Big Agriculture Interests Block Farmland Tax Break
A missed opportunity
July 4, 2000 | By Patty Cantrell
Great Lakes Bulletin News Service
The Michigan Legislature missed an historic chance early this summer to both give farmers a major, and much-needed, property tax break and build a significant state fund for investing in local farmland preservation efforts.
Legislators did pass a smaller farmland tax break. They also created a new, but unfunded, trust for preserving agricultural land. However, the big benefits that legislators promised would help keep farmers farming and sprawl from spreading did not materialize. The reason? Two powerful players, Sen. George McManus (R-Traverse City) and the Michigan Farm Bureau, refused to fix a key part of the package that, as proposed, would have fueled the very speculation that is now driving up property taxes and paving over cropland.
The major tax break, which did not achieve a required two-thirds majority vote, was a proposal to tax Michigan farmland on the basis of its agricultural "use value" instead of its higher potential market value. Michigan is one of only two states that still taxes agricultural land the same as shopping-mall land. Changing to use value assessment is a key component of any plan to save farmers and open space from development pressures.
But legislators scuttled this plan in early June because it did not include a strong enough provision for protecting the public’s tax-cut investment in farmland from real estate speculators. What was meant as a support for agriculture would have turned into a major subsidy for development. To avoid this problem, other states require landowners, who go ahead and develop farmland that has benefitted from tax breaks, to pay back the avoided taxes. But the legislation that was supposed to "recapture" farmland tax breaks in Michigan, Senate Bill 1246, would have required essentially no payback from speculators and, therefore, would have generated no meaningful funding for the new farmland preservation fund. Instead, the low payback requirements in S.B. 1246 actually offered speculators a financial incentive to buy up farmland, hold it at extremely low tax rates, and pay essentially nothing in return for this interest-free tax loan.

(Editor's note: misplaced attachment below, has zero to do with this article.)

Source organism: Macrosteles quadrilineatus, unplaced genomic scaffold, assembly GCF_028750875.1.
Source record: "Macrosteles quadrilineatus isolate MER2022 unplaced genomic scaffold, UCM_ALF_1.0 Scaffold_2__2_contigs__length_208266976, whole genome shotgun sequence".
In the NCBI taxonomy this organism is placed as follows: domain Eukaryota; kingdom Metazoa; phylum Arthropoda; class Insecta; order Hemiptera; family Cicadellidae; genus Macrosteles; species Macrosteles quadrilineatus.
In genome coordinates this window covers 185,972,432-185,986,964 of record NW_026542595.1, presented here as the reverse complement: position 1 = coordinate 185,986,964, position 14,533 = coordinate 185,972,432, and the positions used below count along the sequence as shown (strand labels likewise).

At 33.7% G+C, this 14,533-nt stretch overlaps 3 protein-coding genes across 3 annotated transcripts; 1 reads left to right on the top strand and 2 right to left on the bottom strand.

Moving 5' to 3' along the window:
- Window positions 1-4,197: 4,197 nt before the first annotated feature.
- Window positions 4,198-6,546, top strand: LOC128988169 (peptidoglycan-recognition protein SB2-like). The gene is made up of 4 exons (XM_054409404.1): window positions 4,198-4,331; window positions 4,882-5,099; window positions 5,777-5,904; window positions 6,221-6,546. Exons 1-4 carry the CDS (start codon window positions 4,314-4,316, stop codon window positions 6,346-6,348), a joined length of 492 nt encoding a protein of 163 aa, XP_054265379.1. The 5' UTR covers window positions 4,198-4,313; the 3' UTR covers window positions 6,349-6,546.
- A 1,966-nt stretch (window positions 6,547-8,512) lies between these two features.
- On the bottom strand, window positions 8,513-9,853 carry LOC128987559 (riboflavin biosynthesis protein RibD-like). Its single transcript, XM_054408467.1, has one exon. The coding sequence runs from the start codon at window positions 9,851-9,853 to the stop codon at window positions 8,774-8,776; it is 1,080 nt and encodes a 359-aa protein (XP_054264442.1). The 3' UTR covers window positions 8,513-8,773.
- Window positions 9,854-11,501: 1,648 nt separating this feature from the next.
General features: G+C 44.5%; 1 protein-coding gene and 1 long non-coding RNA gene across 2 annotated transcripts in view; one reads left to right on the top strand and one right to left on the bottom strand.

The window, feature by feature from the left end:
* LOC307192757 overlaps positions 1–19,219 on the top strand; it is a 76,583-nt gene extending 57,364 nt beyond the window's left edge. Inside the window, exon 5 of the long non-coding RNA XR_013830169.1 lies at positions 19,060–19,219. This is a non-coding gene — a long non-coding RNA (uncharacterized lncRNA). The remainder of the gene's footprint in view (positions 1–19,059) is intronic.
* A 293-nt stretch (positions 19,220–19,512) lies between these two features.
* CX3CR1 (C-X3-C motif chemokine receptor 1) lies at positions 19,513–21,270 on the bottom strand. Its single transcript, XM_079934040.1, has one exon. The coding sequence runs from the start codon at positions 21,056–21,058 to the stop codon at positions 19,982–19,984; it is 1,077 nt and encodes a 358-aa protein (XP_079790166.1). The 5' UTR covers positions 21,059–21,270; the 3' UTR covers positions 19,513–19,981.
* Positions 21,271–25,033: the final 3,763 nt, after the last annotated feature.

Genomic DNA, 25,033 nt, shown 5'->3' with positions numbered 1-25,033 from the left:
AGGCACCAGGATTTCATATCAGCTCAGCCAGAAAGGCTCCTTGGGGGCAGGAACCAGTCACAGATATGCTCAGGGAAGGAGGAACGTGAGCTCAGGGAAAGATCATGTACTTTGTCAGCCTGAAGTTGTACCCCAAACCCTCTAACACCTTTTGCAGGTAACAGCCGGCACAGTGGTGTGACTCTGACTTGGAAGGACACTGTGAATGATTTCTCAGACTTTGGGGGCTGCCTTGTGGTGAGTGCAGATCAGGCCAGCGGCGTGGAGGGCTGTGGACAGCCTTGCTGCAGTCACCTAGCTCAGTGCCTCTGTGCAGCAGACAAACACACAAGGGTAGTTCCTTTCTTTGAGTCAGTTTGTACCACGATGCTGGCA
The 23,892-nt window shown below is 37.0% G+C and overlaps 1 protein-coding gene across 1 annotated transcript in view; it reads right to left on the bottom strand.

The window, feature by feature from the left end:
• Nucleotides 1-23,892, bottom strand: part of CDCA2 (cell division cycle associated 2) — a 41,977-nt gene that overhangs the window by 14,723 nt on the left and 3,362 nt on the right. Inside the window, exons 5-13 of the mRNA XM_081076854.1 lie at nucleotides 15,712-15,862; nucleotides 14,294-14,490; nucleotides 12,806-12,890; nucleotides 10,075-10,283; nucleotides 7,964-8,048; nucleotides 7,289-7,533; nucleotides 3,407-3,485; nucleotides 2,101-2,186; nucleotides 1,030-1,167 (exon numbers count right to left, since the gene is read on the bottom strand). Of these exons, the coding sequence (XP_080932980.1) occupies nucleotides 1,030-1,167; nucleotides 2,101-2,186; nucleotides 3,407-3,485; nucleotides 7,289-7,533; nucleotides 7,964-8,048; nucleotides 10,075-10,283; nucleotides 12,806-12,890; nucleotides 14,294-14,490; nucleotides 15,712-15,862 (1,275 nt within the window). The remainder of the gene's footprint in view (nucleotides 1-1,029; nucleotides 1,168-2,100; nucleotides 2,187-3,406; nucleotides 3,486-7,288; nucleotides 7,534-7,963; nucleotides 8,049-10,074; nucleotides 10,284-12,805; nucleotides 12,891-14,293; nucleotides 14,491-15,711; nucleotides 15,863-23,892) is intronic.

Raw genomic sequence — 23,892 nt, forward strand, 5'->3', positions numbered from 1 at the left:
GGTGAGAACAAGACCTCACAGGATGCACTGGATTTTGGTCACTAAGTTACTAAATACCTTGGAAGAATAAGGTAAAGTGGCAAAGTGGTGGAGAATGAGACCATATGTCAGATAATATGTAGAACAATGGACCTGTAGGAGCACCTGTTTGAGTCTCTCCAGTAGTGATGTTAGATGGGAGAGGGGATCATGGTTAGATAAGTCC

Sen. McManus and the Farm Bureau opposed the alternatives put forth by the Institute, the Michigan Environmental Council, Michigan United Conservation Clubs, and the Great Lakes chapter of American Farmland Trust among others. These advocates supported changing the recapture fee in S.B. 1246 so that it was high enough to recoup back taxes, deter speculation, and provide a meaningful flow of money into the new state farmland preservation fund. But Sen. McManus and the Farm Bureau fought such alternatives primarily because they refused to acknowledge that, once agricultural land won use-value assessment, any farmland owner would also qualify for additional property tax benefits that the public has created to help farmers stay on their land . Other legislators, however, accounted for this full-spectrum of benefits and realized the danger of handing speculators an incredible development subsidy.
Because Sen. McManus and the Farm Bureau blocked improvements in S.B. 1246, legislators ultimately voted against use-value assessment in order to keep S.B. 1246 from making a travesty of the tax cut and its farmland protection purpose.
The Legislature did, however, approve S.B. 1246 independently. The speculation-fueling danger of S.B. 1246 is now limited, however, because it applies to only one small farmland tax break instead of the statewide use-value benefit.
The farmland tax break that S.B. 1246 now applies to is contained in Senate Bill 709, which the Legislature also approved in early June. S.B. 709 gives farmers the ability to pass their land on to other farmers without having to pay the state’s "pop-up" tax. This "pop-up" tax has been a problem, especially for farmers, because it saddles new landowners with much higher tax costs.
Under state law, assessments on land cannot increase faster than the annual rate of inflation as long as the property remains in the hands of the same owner. However, when the owner transfers the property to a family member, for example, the assessment "pops up" to the higher market value. S.B. 709 eliminates the pop-up tax for new farmland owners who sign affidavits that they will keep the land in agriculture. This is an important tax break for some farm families, but it affects only a small fraction of the total farmland at risk in Michigan, which loses 75,000 acres of farmland each year æ the eighth highest rate in the nation.
It is unfortunate that Legislators could not amend S.B. 1246 so that it was strong enough to recapture farmland tax breaks, deter speculation, and build a meaningful agriculture preservation fund. However, the opportunity still remains for legislators to fix it in the future in order to make a new "use value" tax proposal more acceptable to voters